This is my second post about our visit to Sherwood Forest last Monday, which was mostly to enjoy the many encampments and historical reenactments there over the Bank Holiday weekend. I’d intended to do just a single post, but found that one would have been far too long. So in the first post I wrote about Sherwood Forest itself and its connections to the legendary Robin Hood.

Today, I’d like to share some of the photos of the events from this fun-filled day. The event itself was called ‘Sherwood Through the Ages’ and if you’d like to see some much better photos than mine, hop over to my daughter, Louise’s post at thestorytellersabode. Reenactment groups from several historical periods between the 12th century and the 1980s were present, as well as the odd tent with items of clothing and other period items:

The different encampments  were spread out along the main pathways so they couldn’t be missed. There were interesting things to see all day, including demonstrations  of skills and reenactments of events. But even whilst the reenactors were in their camps and carrying on their roles, they were happy to interact with visitors, answer questions and demonstrate the use of weapons and equipment.

Amongst the encampments we saw were the Bowden Retinue, a medieval group whose main theme was that of escorting ‘the lady’ on her journey, and ensuring her comfort at ever stage. This group put on a demonstration of archery which, unfortunately we mostly missed, except for the very end, when they were collecting up their arrows!

Bowden Retinue Collecting Arrows =

Other medieval groups included the ‘Crusader’ camp of King John and his knights – which also included Robin Hood and his Merry Men, the Hospitaller Knights of St. John and even a few unfortunates who had returned from the Crusades with leprosy . . .

. . . and the camp of the Wars of the Roses troop (15th century):

Reenactment groups from later historical periods included the Redcoat Scots and Jacobites (1745):

. . . and the Highwaymen who preyed on unfortunate travellers on their journey along the Great North Road as it passed through the heart of Sherwood Forest ((17th-18th centuries):

Jumping to the 20th century, we have a group of British soldiers from WW1:

WW1 Forces A

And bringing us up to more recent times was a group of British soldiers from the 1980s:

To finish with, here are just three of the short videos we made. The first two show King John’s attempts to find a champion who was good enough to go after the ‘villainous’ outlaw Robin Hood. Several pairs of knights come head to head, and this is one of them:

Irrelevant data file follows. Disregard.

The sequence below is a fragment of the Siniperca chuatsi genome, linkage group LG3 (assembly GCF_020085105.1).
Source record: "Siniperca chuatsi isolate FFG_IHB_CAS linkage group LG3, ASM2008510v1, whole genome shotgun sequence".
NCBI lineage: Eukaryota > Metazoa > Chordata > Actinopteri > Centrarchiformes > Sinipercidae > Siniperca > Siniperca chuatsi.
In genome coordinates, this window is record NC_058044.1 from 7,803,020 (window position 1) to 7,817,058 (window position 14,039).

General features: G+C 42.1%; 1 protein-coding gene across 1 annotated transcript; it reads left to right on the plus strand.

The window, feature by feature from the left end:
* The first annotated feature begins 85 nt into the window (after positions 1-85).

And in this short video, Robert of Loxley (aka Robin Hood) – who had just stolen the Sheriff of Nottingham’s armour in order to compete – takes on the unpopular Sir Guy of Gisbourne:

The Scots Redcoats and Highland Jacobites entertained us with two reenactments during the day. One involved demonstrating how a man’s honour was satisfied by duelling. We didn’t film this, but here are a couple of photos of this event:

In this video, the Jacobites are ready and waiting to fight the approaching Redcoat Scots:


A Day at Sherwood Forest

Robin Hood and Little John 2+

Last Monday was a Bank Holiday in the UK and Nick and I, with our two daughters, Nicola and Louise, and grandson, Kieran, headed off to Sherwood Forest – about 27 miles away from where we live. Several events and activities are held at Sherwood during the year, some with historical themes, others with environmental or conservational ones. This weekend’s events were all distinctly historical, involving encampments and displays, and a number of short re-enactments from various groups. But I can’t bring myself to write a post about the events without first adding some information about this lovely forest – or what’s left of it – today.

Sherwood Forest is located at Edwinstowe in the county of Nottinghamshire, 17 miles north of Nottingham. It was once an area of woodland and heath that covered 100,000 acres (156 square miles), amounting to one fifth of Nottinghamshire. It was first established as a royal hunting preserve in the 10th century, the remnants of which later became known as Birklands (originally burchlands) – so named after the birch trees growing there.

This map from Wikipedia shows the locations of some of the major royal forests in 13th century England:

Royal.Forests Map